Monday, 21 May 2012

Second Book Syndrome, or How putting one book behind you can unleash a brand new world

by Jo Wyton

The wondrous Addy Farmer blogged beautifully a few days ago on The Book of Letting Go, her story of finally dropping a manuscript that she's been devoting everything to for a long time. It's apparent from the comments that people left, that she isn't the only one.


Coincidentally, at the SCBWI retreat last weekend, Lee Weatherly (she of Angel fame) spoke about Second Book Syndrome. Typically, this hits those who are recently published and now required to write Book Two, but as Lee pointed out, it can include anybody who is writing a manuscript under pressure, no matter where that pressure comes from, who is struck by a severe inability to... well... write anything at all, really.

Now, I haven't personally suffered the dreaded Second Book Syndrome. No nausea, no wobbly knees or sweaty palms, and definitely no fingers that dare not type the next word lest it turns out to be not good enough. But I have had another kind of Second Book Syndrome.

The good kind.

Seven years ago, I started writing my first ever book. I bought a notepad and a crappy pen, and I sat down on a bench in a lovely park, and I thought This Is It. The story I wanted to write was one I'd carried around in my head for a long time. THE story.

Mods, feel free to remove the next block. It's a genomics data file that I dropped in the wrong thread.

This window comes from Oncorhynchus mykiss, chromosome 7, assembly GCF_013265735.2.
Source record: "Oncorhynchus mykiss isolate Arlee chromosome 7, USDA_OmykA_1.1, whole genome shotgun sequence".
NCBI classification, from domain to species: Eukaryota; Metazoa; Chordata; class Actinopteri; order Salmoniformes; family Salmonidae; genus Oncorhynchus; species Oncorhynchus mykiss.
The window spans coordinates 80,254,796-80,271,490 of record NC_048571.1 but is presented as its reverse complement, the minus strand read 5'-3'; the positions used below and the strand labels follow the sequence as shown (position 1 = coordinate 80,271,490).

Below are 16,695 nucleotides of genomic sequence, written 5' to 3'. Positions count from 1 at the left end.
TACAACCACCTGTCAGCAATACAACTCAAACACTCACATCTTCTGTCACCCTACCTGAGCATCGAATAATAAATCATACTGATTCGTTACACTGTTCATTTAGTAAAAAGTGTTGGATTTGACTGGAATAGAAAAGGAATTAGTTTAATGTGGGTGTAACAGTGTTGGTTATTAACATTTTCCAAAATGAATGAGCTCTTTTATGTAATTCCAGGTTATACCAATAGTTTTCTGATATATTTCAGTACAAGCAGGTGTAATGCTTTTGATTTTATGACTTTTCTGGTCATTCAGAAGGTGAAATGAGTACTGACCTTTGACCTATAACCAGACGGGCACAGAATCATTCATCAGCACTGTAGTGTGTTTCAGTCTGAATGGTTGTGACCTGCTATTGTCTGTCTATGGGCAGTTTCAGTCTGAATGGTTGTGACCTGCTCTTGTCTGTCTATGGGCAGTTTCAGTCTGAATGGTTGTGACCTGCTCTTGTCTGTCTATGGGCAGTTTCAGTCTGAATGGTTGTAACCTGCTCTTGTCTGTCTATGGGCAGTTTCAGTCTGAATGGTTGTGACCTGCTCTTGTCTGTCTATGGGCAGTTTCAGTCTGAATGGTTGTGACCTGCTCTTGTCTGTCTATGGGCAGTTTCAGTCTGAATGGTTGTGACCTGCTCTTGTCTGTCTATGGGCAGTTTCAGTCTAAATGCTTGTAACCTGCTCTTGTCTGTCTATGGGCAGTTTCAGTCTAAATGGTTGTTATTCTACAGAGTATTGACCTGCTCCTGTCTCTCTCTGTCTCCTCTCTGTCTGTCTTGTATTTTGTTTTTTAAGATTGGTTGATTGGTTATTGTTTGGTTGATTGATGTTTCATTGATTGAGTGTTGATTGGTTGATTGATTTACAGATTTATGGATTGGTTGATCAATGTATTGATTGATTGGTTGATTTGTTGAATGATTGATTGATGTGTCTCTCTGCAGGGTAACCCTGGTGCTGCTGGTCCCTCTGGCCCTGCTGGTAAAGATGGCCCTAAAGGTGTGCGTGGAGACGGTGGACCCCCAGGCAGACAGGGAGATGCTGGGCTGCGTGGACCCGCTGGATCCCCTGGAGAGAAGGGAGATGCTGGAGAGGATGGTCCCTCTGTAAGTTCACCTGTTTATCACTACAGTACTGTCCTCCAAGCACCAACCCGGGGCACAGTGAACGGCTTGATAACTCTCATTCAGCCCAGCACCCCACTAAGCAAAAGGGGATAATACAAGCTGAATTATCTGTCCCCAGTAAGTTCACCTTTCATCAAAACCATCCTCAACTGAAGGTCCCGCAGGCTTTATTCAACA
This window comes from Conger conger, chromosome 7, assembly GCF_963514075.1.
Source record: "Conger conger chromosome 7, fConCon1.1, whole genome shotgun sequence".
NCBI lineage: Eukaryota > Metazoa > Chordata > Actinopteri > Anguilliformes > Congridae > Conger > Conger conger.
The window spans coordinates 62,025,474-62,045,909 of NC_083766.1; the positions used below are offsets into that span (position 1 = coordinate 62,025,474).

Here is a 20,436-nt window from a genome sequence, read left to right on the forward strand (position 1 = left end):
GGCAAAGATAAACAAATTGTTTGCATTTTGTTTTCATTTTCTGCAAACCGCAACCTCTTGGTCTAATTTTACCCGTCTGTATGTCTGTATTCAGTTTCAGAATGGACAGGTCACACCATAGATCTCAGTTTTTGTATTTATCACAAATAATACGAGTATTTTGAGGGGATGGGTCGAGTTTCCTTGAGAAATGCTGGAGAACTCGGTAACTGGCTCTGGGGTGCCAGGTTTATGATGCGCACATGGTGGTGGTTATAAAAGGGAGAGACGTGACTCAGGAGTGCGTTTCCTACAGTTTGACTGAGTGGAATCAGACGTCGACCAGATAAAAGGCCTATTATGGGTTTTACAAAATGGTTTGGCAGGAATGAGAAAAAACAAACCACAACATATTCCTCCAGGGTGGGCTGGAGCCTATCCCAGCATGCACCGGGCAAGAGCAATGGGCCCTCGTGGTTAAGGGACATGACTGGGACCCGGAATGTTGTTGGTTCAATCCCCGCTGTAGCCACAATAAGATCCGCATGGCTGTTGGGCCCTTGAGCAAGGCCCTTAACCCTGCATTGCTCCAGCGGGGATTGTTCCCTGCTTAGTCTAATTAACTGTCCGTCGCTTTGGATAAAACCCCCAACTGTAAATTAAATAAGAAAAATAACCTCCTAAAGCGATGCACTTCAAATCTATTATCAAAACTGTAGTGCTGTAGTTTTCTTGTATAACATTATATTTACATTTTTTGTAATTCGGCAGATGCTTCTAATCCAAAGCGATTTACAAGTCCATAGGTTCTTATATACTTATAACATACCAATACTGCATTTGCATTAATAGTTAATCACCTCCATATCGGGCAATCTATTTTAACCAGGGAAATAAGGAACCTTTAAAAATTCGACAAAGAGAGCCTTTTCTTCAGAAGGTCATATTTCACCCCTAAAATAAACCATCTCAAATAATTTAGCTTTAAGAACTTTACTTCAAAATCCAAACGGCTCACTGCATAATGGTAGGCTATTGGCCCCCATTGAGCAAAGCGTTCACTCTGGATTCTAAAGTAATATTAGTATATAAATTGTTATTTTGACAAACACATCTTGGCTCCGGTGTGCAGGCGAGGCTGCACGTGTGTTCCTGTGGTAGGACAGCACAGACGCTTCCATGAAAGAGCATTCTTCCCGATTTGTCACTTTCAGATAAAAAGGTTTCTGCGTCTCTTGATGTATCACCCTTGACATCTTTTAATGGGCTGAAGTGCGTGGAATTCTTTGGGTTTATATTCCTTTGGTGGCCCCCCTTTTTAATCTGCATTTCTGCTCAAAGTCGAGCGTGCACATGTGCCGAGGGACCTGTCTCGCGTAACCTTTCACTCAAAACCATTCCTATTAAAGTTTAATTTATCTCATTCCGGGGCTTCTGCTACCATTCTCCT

It took me about a year and a half to get a first draft down. Then there came a year of editing. And then a year and a half of total rewrite, and another year of editing plus replotting and rewriting.

And then the dreaded moment...

THIS. ISN'T. WORKING.

Oh gods above, but did I want to ignore THAT particular feeling. If I'd have been honest with myself, I probably would have discovered that I'd been aware of that feeling for some time. But you know what? I'm glad I ignored it as long as I did.

Because if I think carefully about what actually happened in that five and a half years, I'd probably say this:

1. The first eighteen months were spent learning how to reach the end of a novel...